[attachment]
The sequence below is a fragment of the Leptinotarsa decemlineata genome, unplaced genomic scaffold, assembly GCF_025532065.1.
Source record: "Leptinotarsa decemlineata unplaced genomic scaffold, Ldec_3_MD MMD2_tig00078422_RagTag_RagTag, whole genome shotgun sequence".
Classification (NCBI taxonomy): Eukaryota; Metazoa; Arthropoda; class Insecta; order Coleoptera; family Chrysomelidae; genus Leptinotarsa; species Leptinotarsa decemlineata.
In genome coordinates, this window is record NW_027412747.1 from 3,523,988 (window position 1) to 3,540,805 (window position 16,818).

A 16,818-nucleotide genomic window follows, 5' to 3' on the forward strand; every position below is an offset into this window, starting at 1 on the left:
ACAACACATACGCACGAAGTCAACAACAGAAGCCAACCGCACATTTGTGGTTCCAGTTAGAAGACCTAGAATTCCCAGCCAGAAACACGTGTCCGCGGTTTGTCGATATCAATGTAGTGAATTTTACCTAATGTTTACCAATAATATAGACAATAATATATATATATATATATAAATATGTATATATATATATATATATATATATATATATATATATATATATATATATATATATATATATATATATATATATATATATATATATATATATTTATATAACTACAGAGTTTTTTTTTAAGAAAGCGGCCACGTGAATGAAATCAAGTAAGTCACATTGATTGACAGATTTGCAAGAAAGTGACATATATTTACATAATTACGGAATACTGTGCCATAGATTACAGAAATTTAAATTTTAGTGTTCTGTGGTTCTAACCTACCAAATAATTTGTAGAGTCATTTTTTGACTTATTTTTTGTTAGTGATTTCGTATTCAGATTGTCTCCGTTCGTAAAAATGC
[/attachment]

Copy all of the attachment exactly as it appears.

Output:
The sequence below is a fragment of the Leptinotarsa decemlineata genome, unplaced genomic scaffold, assembly GCF_025532065.1.
Source record: "Leptinotarsa decemlineata unplaced genomic scaffold, Ldec_3_MD MMD2_tig00078422_RagTag_RagTag, whole genome shotgun sequence".
Classification (NCBI taxonomy): Eukaryota; Metazoa; Arthropoda; class Insecta; order Coleoptera; family Chrysomelidae; genus Leptinotarsa; species Leptinotarsa decemlineata.
In genome coordinates, this window is record NW_027412747.1 from 3,523,988 (window position 1) to 3,540,805 (window position 16,818).

A 16,818-nucleotide genomic window follows, 5' to 3' on the forward strand; every position below is an offset into this window, starting at 1 on the left:
ACAACACATACGCACGAAGTCAACAACAGAAGCCAACCGCACATTTGTGGTTCCAGTTAGAAGACCTAGAATTCCCAGCCAGAAACACGTGTCCGCGGTTTGTCGATATCAATGTAGTGAATTTTACCTAATGTTTACCAATAATATAGACAATAATATATATATATATATATAAATATGTATATATATATATATATATATATATATATATATATATATATATATATATATATATATATATATATATATATATATATATATATATATATATTTATATAACTACAGAGTTTTTTTTTAAGAAAGCGGCCACGTGAATGAAATCAAGTAAGTCACATTGATTGACAGATTTGCAAGAAAGTGACATATATTTACATAATTACGGAATACTGTGCCATAGATTACAGAAATTTAAATTTTAGTGTTCTGTGGTTCTAACCTACCAAATAATTTGTAGAGTCATTTTTTGACTTATTTTTTGTTAGTGATTTCGTATTCAGATTGTCTCCGTTCGTAAAAATGC